Inside the ‘PayPal 14’ Trial
A long and secretive legal battle against a group of activists accused of attacking the e-commerce site in the name of WikiLeaks has finally neared its end.
A group of men and women with the collective Anonymous have pled guilty to charges of conspiring to disrupt access to the payment website PayPa in response to what they termed extra-legal censorship of WikiLeaks, most likely avoiding felonies.
The deal for the group, known as the PayPal 14, brings to a public conclusion a year of gagged settlement conferences. The July 2011 indictment of the 13 men and women (one case was handled separately) by the U.S. Department of Justice under the draconian Computer Fraud and Abuse Act for a four day online “sit-in” in December 2010 has been cited by activist and lawyers as a litmus test for civil rights in the digital age. The case has also been cited by the Obama administration to justify increasing appropriations to the FBI for cyber-security prosecutions.
The protest by Anonymous, dubbed “Operation Payback,” was in response to PayPal’s suspension of service to WikiLeaks, an online publisher of censored and suppressed material, which had then begun publishing diplomatic cables disclosed by a young Army intelligence analyst named Chelsea (then Bradley) Manning. Manning was recently convicted to 35 years in prison for 20 offenses, including one conviction under the Computer Fraud and Abuse for disclosing 116 diplomatic cables.
Under the deal announced Thursday, 11 of the thirteen defendants allocuted to a felony count under the Computer Fraud and Abuse Act or CFAA for an overt act of either “intentional damage to a protected computer” (normally punishable by a maximum of ten years in prison and a $250,000 fine) or “conspiracy” (normally punishable by a maximum penalty of five years in prison and a $250,000 fine).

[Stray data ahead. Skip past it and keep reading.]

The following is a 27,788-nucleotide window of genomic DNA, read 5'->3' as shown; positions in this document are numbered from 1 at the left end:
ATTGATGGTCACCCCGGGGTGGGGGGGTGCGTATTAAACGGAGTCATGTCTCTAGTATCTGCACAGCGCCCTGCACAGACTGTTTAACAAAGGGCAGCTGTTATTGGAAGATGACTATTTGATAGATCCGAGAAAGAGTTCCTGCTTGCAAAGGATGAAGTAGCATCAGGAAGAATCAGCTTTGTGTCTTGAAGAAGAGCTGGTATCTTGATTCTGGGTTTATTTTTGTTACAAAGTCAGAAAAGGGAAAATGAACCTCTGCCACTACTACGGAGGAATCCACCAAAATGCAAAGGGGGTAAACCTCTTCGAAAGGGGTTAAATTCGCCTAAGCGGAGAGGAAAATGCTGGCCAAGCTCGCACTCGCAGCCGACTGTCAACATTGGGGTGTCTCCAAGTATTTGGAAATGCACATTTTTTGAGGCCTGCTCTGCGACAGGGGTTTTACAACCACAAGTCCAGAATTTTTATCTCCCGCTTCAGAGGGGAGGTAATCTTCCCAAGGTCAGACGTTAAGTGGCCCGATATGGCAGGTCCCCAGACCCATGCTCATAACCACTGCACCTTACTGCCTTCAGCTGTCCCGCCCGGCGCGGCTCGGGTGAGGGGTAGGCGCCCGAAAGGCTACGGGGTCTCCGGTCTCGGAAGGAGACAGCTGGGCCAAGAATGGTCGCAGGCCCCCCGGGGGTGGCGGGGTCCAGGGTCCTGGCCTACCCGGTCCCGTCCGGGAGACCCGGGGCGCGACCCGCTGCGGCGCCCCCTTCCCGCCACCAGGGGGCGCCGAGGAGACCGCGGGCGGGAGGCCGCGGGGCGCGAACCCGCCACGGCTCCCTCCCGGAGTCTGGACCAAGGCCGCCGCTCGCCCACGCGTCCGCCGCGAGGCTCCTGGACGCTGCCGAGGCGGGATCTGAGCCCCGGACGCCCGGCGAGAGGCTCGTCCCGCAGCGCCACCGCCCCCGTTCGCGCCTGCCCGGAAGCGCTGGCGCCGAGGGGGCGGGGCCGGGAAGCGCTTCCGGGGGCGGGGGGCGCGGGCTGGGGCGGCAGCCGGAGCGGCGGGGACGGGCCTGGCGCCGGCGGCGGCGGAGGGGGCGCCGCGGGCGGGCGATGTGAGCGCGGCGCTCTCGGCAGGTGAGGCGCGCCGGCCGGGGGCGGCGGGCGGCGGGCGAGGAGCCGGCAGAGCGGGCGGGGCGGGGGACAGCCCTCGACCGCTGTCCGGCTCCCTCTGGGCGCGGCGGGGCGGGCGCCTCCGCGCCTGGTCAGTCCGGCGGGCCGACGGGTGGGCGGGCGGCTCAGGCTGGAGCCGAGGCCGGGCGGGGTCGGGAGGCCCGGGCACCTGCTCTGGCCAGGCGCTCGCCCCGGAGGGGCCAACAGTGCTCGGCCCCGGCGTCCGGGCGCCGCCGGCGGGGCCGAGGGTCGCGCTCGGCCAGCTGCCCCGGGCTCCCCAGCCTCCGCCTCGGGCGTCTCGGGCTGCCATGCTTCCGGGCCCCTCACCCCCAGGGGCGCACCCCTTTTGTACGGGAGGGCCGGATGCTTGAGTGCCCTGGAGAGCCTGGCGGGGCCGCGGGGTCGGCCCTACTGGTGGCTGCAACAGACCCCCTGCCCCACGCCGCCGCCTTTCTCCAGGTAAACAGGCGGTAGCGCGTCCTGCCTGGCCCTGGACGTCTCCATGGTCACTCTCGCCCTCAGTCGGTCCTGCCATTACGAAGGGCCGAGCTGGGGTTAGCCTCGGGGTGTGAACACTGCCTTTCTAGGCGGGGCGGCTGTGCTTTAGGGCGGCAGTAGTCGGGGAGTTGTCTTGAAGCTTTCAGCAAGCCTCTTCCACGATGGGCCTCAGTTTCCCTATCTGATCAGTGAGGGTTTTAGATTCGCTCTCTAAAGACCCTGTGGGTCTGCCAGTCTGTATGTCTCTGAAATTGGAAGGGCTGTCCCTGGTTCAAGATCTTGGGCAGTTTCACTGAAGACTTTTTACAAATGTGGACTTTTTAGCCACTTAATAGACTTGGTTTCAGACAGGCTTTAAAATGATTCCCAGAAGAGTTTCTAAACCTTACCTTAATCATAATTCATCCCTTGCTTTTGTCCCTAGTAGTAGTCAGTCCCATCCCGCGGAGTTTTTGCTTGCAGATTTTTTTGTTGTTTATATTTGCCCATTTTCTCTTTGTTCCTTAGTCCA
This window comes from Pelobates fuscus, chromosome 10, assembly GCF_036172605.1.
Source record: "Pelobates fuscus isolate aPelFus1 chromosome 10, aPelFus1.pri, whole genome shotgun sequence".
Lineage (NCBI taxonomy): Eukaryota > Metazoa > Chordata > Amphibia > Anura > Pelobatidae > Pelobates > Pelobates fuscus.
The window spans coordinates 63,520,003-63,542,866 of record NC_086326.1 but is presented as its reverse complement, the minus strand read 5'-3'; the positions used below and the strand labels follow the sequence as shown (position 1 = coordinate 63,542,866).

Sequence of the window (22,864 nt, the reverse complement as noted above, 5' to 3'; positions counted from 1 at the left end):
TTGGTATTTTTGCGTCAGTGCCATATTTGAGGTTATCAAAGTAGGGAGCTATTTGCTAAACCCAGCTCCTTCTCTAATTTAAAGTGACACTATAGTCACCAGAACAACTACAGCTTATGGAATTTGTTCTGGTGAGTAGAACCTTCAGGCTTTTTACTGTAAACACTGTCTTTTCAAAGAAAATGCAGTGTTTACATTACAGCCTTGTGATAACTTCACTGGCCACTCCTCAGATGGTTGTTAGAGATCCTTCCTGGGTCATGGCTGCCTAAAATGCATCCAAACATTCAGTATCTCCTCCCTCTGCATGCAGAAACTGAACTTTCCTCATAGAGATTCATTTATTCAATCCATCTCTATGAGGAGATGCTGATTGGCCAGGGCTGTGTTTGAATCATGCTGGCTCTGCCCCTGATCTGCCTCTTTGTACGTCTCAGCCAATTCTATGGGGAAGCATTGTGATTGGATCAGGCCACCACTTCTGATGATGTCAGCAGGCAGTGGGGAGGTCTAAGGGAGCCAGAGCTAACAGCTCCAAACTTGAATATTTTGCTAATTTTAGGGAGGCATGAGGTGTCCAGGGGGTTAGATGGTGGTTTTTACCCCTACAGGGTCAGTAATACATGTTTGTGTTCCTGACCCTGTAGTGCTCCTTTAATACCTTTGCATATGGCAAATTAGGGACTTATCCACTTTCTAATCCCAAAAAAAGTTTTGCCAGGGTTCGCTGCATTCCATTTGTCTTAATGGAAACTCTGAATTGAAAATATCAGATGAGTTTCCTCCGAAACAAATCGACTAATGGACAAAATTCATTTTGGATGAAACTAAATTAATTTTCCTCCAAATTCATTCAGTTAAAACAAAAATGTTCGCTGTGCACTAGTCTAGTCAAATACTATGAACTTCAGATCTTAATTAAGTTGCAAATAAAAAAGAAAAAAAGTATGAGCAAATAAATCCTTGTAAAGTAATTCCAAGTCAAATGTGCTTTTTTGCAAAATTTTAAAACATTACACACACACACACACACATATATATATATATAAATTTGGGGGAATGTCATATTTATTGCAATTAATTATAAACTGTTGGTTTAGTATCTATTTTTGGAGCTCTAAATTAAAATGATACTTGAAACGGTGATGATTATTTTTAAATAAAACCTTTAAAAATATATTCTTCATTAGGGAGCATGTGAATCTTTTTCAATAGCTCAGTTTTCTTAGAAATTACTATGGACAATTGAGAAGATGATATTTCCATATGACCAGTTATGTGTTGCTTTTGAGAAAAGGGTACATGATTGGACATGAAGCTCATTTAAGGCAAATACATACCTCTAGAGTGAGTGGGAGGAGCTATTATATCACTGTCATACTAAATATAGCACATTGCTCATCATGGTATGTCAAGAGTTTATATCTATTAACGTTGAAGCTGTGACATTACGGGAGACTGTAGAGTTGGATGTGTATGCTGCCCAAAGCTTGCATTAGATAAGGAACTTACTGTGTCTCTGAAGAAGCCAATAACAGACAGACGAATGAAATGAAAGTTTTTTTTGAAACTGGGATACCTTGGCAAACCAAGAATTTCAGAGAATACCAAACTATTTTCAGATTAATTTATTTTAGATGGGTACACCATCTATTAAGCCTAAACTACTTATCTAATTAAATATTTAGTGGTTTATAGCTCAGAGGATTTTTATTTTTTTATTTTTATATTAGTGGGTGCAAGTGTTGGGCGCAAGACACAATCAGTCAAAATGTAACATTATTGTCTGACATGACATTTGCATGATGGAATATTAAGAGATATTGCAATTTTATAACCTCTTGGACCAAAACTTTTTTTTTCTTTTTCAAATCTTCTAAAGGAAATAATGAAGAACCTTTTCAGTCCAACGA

Those eleven then acknowledged that their conduct caused more than $5,000 of damage to a protected computer network, outlet, or system. The eleven defendants then pled to an additional lesser-included misdemeanor of accessing or adversely affecting a computer system. The other two defendants only pled to the misdemeanor offense.
The case is adjourned and all thirteen defendants are due back in court in one year. The court will then hold the eleven felony allocutions in abeyance. If the defendants do not engage in new criminal conduct of consequence or renounce their pleas, the government will not oppose the application to withdraw the felony counts, leaving in place a single misdemeanor with no objection from the judge. The prosecution will then recommend a sentence of no more than one to three years probation for the misdemeanor and $5,600 restitution to PayPal for each of the defendants: a total of roughly $80,000.
The government and the court would then convert the pretrial conditions as conditional release. Essentially, the eleven would then walk free outside of damages. The remaining two defendants who only pled to a misdemeanor will serve up to 90 days in jail.
How much damage the group actually inflicted on PayPal is still very much in question.